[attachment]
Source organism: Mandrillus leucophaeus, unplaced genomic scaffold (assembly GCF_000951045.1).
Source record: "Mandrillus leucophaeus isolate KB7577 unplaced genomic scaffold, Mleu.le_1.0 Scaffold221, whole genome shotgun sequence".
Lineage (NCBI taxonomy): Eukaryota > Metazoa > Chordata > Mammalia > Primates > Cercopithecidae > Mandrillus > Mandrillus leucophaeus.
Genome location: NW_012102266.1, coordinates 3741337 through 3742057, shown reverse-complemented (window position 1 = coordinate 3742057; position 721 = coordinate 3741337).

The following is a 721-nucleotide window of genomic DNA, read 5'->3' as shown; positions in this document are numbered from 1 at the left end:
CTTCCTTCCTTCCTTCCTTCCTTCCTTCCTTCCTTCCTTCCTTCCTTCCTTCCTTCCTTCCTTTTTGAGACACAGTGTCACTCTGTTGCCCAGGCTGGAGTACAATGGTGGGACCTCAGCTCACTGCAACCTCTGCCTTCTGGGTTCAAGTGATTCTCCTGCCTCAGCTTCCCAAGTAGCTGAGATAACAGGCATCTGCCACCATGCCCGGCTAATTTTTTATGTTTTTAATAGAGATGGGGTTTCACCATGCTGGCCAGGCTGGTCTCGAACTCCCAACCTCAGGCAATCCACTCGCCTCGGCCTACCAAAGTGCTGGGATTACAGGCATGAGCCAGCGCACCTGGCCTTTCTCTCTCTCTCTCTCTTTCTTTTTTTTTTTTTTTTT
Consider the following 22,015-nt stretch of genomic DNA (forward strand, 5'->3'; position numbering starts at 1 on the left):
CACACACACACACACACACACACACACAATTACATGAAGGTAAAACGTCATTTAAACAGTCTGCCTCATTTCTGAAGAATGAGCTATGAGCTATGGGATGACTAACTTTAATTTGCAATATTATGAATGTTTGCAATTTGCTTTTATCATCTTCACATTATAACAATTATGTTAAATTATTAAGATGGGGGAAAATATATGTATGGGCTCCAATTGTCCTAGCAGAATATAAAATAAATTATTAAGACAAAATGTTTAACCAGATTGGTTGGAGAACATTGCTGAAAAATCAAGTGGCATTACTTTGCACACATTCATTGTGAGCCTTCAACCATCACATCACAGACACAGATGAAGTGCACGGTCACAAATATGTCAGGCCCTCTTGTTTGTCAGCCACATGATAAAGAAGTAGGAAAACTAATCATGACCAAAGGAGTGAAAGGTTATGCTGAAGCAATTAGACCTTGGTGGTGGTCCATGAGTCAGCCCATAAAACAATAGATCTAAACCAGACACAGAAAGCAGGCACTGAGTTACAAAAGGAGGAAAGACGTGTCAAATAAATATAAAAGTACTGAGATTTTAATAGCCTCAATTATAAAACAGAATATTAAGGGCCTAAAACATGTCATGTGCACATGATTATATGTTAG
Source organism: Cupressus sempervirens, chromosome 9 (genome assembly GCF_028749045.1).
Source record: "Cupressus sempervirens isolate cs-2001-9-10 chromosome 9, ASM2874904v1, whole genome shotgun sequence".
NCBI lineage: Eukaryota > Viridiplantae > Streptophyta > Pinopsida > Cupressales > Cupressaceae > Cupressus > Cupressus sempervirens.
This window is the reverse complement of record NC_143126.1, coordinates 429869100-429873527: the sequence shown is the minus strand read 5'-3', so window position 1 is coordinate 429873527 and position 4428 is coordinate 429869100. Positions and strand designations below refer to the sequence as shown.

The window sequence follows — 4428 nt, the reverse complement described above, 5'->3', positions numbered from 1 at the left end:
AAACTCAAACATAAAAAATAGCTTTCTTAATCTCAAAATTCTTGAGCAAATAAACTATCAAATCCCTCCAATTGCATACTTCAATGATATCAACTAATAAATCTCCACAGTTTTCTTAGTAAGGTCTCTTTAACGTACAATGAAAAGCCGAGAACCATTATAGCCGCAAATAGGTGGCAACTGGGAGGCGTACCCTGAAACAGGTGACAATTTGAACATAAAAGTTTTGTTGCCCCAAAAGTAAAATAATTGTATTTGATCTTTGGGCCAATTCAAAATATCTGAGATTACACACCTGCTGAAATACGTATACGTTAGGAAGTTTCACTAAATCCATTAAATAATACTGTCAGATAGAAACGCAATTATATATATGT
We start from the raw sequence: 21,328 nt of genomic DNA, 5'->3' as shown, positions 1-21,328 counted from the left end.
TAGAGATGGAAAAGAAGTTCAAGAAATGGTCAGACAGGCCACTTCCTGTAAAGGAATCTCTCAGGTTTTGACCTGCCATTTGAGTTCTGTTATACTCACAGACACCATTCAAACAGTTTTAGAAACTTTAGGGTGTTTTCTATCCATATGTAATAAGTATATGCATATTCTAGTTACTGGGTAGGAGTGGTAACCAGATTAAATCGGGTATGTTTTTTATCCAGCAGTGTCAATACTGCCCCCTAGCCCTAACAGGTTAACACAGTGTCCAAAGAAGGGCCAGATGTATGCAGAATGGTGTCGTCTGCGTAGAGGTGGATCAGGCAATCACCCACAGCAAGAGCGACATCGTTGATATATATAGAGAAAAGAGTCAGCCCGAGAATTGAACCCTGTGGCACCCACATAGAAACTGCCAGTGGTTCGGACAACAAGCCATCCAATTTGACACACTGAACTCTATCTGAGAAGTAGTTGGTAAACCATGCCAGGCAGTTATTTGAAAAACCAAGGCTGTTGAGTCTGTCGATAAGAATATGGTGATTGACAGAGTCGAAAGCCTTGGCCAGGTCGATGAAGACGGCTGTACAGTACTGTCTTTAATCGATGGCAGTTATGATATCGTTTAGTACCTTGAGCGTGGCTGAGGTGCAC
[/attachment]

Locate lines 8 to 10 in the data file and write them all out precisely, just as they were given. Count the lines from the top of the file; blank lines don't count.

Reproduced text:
CACACACACACACACACACACACACACAATTACATGAAGGTAAAACGTCATTTAAACAGTCTGCCTCATTTCTGAAGAATGAGCTATGAGCTATGGGATGACTAACTTTAATTTGCAATATTATGAATGTTTGCAATTTGCTTTTATCATCTTCACATTATAACAATTATGTTAAATTATTAAGATGGGGGAAAATATATGTATGGGCTCCAATTGTCCTAGCAGAATATAAAATAAATTATTAAGACAAAATGTTTAACCAGATTGGTTGGAGAACATTGCTGAAAAATCAAGTGGCATTACTTTGCACACATTCATTGTGAGCCTTCAACCATCACATCACAGACACAGATGAAGTGCACGGTCACAAATATGTCAGGCCCTCTTGTTTGTCAGCCACATGATAAAGAAGTAGGAAAACTAATCATGACCAAAGGAGTGAAAGGTTATGCTGAAGCAATTAGACCTTGGTGGTGGTCCATGAGTCAGCCCATAAAACAATAGATCTAAACCAGACACAGAAAGCAGGCACTGAGTTACAAAAGGAGGAAAGACGTGTCAAATAAATATAAAAGTACTGAGATTTTAATAGCCTCAATTATAAAACAGAATATTAAGGGCCTAAAACATGTCATGTGCACATGATTATATGTTAG
Source organism: Cupressus sempervirens, chromosome 9 (genome assembly GCF_028749045.1).
Source record: "Cupressus sempervirens isolate cs-2001-9-10 chromosome 9, ASM2874904v1, whole genome shotgun sequence".